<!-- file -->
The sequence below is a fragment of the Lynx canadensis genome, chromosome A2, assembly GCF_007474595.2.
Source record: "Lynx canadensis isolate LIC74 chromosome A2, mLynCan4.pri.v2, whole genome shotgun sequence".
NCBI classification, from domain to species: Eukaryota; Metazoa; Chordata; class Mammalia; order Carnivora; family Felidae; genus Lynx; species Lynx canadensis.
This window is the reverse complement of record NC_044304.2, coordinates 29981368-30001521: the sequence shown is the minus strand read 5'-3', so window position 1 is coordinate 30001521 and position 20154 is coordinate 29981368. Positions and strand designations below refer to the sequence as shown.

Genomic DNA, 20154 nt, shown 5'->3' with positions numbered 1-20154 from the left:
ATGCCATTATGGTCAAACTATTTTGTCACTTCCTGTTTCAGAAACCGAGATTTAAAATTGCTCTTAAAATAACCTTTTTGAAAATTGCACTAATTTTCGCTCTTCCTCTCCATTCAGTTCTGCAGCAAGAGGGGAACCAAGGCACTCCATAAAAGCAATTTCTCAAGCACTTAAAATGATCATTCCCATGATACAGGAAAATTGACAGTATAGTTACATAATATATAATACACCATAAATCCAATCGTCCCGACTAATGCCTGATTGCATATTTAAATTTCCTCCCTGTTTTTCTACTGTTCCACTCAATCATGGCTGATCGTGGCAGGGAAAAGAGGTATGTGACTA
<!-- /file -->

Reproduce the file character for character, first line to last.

The sequence below is a fragment of the Lynx canadensis genome, chromosome A2, assembly GCF_007474595.2.
Source record: "Lynx canadensis isolate LIC74 chromosome A2, mLynCan4.pri.v2, whole genome shotgun sequence".
NCBI classification, from domain to species: Eukaryota; Metazoa; Chordata; class Mammalia; order Carnivora; family Felidae; genus Lynx; species Lynx canadensis.
This window is the reverse complement of record NC_044304.2, coordinates 29981368-30001521: the sequence shown is the minus strand read 5'-3', so window position 1 is coordinate 30001521 and position 20154 is coordinate 29981368. Positions and strand designations below refer to the sequence as shown.

Genomic DNA, 20154 nt, shown 5'->3' with positions numbered 1-20154 from the left:
ATGCCATTATGGTCAAACTATTTTGTCACTTCCTGTTTCAGAAACCGAGATTTAAAATTGCTCTTAAAATAACCTTTTTGAAAATTGCACTAATTTTCGCTCTTCCTCTCCATTCAGTTCTGCAGCAAGAGGGGAACCAAGGCACTCCATAAAAGCAATTTCTCAAGCACTTAAAATGATCATTCCCATGATACAGGAAAATTGACAGTATAGTTACATAATATATAATACACCATAAATCCAATCGTCCCGACTAATGCCTGATTGCATATTTAAATTTCCTCCCTGTTTTTCTACTGTTCCACTCAATCATGGCTGATCGTGGCAGGGAAAAGAGGTATGTGACTA